From Madness to Desperation, if That’s What it Takes

In coping with the loss of March Madness, sports columnist Mike Prisuta has tried just about everything to recreate what can't be replicated.


Thursday was supposed to be the day.

Wall-to-wall basketball.

From noon until however long I would have been able to stay awake, with another overload set to explode through the TV screen on Friday.

Everyone from Kansas and Gonzaga to Robert Morris and Stephen F. Austin, and almost more than you could deal with in between.


Christmas in March, except this year Christmas, isn’t coming. The reasons it has to be this way are easy to appreciate. But for some reason that isn’t making coping with the sudden absence of March Madness any easier.

Initial attempts have been woefully ineffective.

It started last Saturday, watching reruns of previous Big Ten Tournament championship games instead of actual Big Ten Tournament action on CBS (Michigan State over Purdue in 2016 and Michigan State over Michigan last season).

By Sunday, it was time to dig into the DVR reserve stash (Michigan State over Duke in last season’s East Regional Final in Washington, D.C.).

But the absence of the NCAA Tournament’s traditional 16-game, opening-day schedule called for drastic measures.

Those included a uniform of the day:

  • An “NCAA March Madness” ball cap.
  • A T-shirt purchased at the 2005 Sweet 16 (Washington, Louisville, Texas Tech and West Virginia competed at New Mexico’s storied arena, “The Pit” in Albuquerque).
  • A pair of replica Michigan State uniform shorts (in the event you haven’t yet figured it out yet, I’m an MSU grad),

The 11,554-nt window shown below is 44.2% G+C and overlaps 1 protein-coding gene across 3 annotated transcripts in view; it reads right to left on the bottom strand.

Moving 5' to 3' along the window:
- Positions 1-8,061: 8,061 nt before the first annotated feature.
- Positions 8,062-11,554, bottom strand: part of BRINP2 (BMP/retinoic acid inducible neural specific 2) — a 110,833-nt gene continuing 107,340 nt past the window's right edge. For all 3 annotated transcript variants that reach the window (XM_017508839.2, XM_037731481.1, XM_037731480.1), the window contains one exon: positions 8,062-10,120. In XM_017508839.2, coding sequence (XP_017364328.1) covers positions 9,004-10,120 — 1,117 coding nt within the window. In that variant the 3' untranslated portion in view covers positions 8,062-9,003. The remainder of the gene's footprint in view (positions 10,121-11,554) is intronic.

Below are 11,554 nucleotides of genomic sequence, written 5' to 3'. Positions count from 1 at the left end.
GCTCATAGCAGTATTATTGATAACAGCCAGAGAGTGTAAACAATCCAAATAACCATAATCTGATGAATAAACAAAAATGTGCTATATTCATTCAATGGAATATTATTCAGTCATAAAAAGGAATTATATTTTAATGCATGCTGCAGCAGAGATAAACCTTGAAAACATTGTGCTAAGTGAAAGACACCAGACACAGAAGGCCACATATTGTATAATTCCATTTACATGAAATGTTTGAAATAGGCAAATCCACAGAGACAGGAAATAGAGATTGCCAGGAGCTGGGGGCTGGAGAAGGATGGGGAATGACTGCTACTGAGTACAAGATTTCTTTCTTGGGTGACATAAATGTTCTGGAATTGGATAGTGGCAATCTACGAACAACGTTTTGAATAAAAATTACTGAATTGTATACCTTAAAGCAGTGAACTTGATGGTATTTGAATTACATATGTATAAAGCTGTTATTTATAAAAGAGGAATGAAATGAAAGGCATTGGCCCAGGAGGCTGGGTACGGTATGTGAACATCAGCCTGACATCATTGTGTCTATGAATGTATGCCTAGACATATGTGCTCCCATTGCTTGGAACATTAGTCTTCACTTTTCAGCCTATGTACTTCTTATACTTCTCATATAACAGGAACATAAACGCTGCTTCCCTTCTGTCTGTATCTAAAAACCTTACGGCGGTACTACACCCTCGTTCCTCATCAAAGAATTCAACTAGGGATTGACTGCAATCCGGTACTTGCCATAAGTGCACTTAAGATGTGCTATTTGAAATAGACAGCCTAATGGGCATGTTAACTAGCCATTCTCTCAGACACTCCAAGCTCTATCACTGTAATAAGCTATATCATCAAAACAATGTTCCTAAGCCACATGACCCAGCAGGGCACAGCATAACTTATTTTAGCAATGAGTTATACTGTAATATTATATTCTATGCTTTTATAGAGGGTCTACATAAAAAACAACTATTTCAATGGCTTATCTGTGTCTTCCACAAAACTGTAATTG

• And, last but not least, my lucky green-and-white sneakers (the same ones I wore to that aforementioned MSU-Duke Regional Final last spring).

Somehow, all of that wasn’t nearly enough.

The tournament simulations that are popping up online aren’t cutting it, either. ESPN’s BPI (“Basketball Power Index”) intrigued briefly, mostly because it had Penn State and West Virginia squaring off in the Sweet 16 (the Mountaineers survived and advanced). But the BPI took the concept of anything-can-happen-in-March too far when it came up with a Final Four of Wisconsin, Maryland, BYU and Virginia, one in which Wisconsin emerged as the national champions.

I’m looking for a reasonable facsimile, not a tournament conducted in fantasy land.

The next attempt to find one might have to involve pulling an Eric P. Musselman.

It was Musselman all alone (other than whoever was recording the video) in Arkansas’s practice facility (the Eddie Sutton Men’s Basketball Practice Gymnasium) conducting an imaginary practice. There were no players to coach.

Musselman didn’t even have a basketball to bounce.

But that didn’t stop him from running up and down the floor, clapping and shouting instructions and encouragement.

“Knock down the three-ball,” and “work on your rocker step and then go, really explode,” and “get the box out, shove him out of bounds,” and “great job on the glass, bigs.”

It ended with Musselman bringing his imaginary players into an imaginary circle at center court and instructing them all to stick an imaginary hand into an imaginary pile.

“Razorbacks on three … one, two, three, RAZORBACKS.”

It was the best attempt I’ve seen yet to somehow recreate what can’t quite be replicated.

Time to go cut down a net.

Categories: Mike Prisuta’s Sports Section